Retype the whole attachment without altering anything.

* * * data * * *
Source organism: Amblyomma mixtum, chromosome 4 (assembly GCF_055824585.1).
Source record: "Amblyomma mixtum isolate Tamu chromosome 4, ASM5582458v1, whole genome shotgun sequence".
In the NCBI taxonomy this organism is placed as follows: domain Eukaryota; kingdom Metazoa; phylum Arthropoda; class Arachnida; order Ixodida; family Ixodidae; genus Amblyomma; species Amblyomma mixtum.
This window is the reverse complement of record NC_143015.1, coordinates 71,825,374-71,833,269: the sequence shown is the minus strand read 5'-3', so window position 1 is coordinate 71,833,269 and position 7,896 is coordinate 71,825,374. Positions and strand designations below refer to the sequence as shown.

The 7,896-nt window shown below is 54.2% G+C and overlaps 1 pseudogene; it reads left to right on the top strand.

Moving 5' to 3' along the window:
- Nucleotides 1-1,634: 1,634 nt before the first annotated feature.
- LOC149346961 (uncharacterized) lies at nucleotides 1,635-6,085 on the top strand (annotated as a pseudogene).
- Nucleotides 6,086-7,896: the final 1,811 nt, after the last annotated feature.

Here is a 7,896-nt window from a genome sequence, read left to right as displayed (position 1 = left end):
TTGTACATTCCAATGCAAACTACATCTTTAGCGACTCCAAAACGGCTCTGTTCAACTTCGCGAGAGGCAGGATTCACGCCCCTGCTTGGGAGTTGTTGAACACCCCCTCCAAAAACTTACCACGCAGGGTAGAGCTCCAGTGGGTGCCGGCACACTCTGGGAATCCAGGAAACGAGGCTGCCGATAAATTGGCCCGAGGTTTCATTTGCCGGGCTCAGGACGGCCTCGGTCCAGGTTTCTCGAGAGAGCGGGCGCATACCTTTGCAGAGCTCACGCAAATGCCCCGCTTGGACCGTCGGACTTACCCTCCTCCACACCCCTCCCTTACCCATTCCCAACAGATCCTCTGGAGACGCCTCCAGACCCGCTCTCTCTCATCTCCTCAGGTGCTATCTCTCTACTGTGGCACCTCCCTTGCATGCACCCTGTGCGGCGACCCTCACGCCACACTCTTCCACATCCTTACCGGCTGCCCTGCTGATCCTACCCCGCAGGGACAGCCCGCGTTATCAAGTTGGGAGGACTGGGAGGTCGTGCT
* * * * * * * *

Source organism: Amblyomma mixtum, chromosome 4 (assembly GCF_055824585.1).
Source record: "Amblyomma mixtum isolate Tamu chromosome 4, ASM5582458v1, whole genome shotgun sequence".
In the NCBI taxonomy this organism is placed as follows: domain Eukaryota; kingdom Metazoa; phylum Arthropoda; class Arachnida; order Ixodida; family Ixodidae; genus Amblyomma; species Amblyomma mixtum.
This window is the reverse complement of record NC_143015.1, coordinates 71,825,374-71,833,269: the sequence shown is the minus strand read 5'-3', so window position 1 is coordinate 71,833,269 and position 7,896 is coordinate 71,825,374. Positions and strand designations below refer to the sequence as shown.

The 7,896-nt window shown below is 54.2% G+C and overlaps 1 pseudogene; it reads left to right on the top strand.

Moving 5' to 3' along the window:
- Nucleotides 1-1,634: 1,634 nt before the first annotated feature.
- LOC149346961 (uncharacterized) lies at nucleotides 1,635-6,085 on the top strand (annotated as a pseudogene).
- Nucleotides 6,086-7,896: the final 1,811 nt, after the last annotated feature.

Here is a 7,896-nt window from a genome sequence, read left to right as displayed (position 1 = left end):
TTGTACATTCCAATGCAAACTACATCTTTAGCGACTCCAAAACGGCTCTGTTCAACTTCGCGAGAGGCAGGATTCACGCCCCTGCTTGGGAGTTGTTGAACACCCCCTCCAAAAACTTACCACGCAGGGTAGAGCTCCAGTGGGTGCCGGCACACTCTGGGAATCCAGGAAACGAGGCTGCCGATAAATTGGCCCGAGGTTTCATTTGCCGGGCTCAGGACGGCCTCGGTCCAGGTTTCTCGAGAGAGCGGGCGCATACCTTTGCAGAGCTCACGCAAATGCCCCGCTTGGACCGTCGGACTTACCCTCCTCCACACCCCTCCCTTACCCATTCCCAACAGATCCTCTGGAGACGCCTCCAGACCCGCTCTCTCTCATCTCCTCAGGTGCTATCTCTCTACTGTGGCACCTCCCTTGCATGCACCCTGTGCGGCGACCCTCACGCCACACTCTTCCACATCCTTACCGGCTGCCCTGCTGATCCTACCCCGCAGGGACAGCCCGCGTTATCAAGTTGGGAGGACTGGGAGGTCGTGCT